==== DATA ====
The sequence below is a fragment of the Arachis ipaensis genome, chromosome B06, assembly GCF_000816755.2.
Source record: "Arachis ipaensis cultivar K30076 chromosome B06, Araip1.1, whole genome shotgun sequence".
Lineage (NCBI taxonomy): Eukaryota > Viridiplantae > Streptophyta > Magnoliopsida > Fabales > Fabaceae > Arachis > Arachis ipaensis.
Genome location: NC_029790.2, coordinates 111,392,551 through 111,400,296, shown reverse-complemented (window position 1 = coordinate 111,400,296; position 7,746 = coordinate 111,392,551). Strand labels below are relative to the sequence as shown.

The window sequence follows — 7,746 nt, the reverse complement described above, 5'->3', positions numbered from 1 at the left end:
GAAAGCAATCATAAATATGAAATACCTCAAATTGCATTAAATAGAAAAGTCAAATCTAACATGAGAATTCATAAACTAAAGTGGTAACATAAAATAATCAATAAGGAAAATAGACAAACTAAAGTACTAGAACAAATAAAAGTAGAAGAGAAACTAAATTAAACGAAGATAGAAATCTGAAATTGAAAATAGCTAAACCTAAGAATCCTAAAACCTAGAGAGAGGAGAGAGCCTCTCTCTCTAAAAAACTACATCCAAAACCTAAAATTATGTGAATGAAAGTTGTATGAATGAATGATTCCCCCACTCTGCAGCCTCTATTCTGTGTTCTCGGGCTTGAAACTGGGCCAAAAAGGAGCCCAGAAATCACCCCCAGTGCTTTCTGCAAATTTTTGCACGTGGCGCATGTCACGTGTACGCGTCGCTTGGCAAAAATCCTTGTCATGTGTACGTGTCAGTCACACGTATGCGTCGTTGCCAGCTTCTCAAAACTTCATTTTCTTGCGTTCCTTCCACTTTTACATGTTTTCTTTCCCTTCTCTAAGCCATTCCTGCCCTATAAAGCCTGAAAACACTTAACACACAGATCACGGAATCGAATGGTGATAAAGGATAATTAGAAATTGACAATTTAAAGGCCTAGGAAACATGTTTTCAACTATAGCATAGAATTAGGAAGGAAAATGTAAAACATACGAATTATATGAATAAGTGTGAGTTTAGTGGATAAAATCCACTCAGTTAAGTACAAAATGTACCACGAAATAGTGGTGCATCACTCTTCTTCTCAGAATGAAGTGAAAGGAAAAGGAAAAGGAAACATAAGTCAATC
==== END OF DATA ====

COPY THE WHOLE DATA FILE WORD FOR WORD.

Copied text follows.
The sequence below is a fragment of the Arachis ipaensis genome, chromosome B06, assembly GCF_000816755.2.
Source record: "Arachis ipaensis cultivar K30076 chromosome B06, Araip1.1, whole genome shotgun sequence".
Lineage (NCBI taxonomy): Eukaryota > Viridiplantae > Streptophyta > Magnoliopsida > Fabales > Fabaceae > Arachis > Arachis ipaensis.
Genome location: NC_029790.2, coordinates 111,392,551 through 111,400,296, shown reverse-complemented (window position 1 = coordinate 111,400,296; position 7,746 = coordinate 111,392,551). Strand labels below are relative to the sequence as shown.

The window sequence follows — 7,746 nt, the reverse complement described above, 5'->3', positions numbered from 1 at the left end:
GAAAGCAATCATAAATATGAAATACCTCAAATTGCATTAAATAGAAAAGTCAAATCTAACATGAGAATTCATAAACTAAAGTGGTAACATAAAATAATCAATAAGGAAAATAGACAAACTAAAGTACTAGAACAAATAAAAGTAGAAGAGAAACTAAATTAAACGAAGATAGAAATCTGAAATTGAAAATAGCTAAACCTAAGAATCCTAAAACCTAGAGAGAGGAGAGAGCCTCTCTCTCTAAAAAACTACATCCAAAACCTAAAATTATGTGAATGAAAGTTGTATGAATGAATGATTCCCCCACTCTGCAGCCTCTATTCTGTGTTCTCGGGCTTGAAACTGGGCCAAAAAGGAGCCCAGAAATCACCCCCAGTGCTTTCTGCAAATTTTTGCACGTGGCGCATGTCACGTGTACGCGTCGCTTGGCAAAAATCCTTGTCATGTGTACGTGTCAGTCACACGTATGCGTCGTTGCCAGCTTCTCAAAACTTCATTTTCTTGCGTTCCTTCCACTTTTACATGTTTTCTTTCCCTTCTCTAAGCCATTCCTGCCCTATAAAGCCTGAAAACACTTAACACACAGATCACGGAATCGAATGGTGATAAAGGATAATTAGAAATTGACAATTTAAAGGCCTAGGAAACATGTTTTCAACTATAGCATAGAATTAGGAAGGAAAATGTAAAACATACGAATTATATGAATAAGTGTGAGTTTAGTGGATAAAATCCACTCAGTTAAGTACAAAATGTACCACGAAATAGTGGTGCATCACTCTTCTTCTCAGAATGAAGTGAAAGGAAAAGGAAAAGGAAACATAAGTCAATC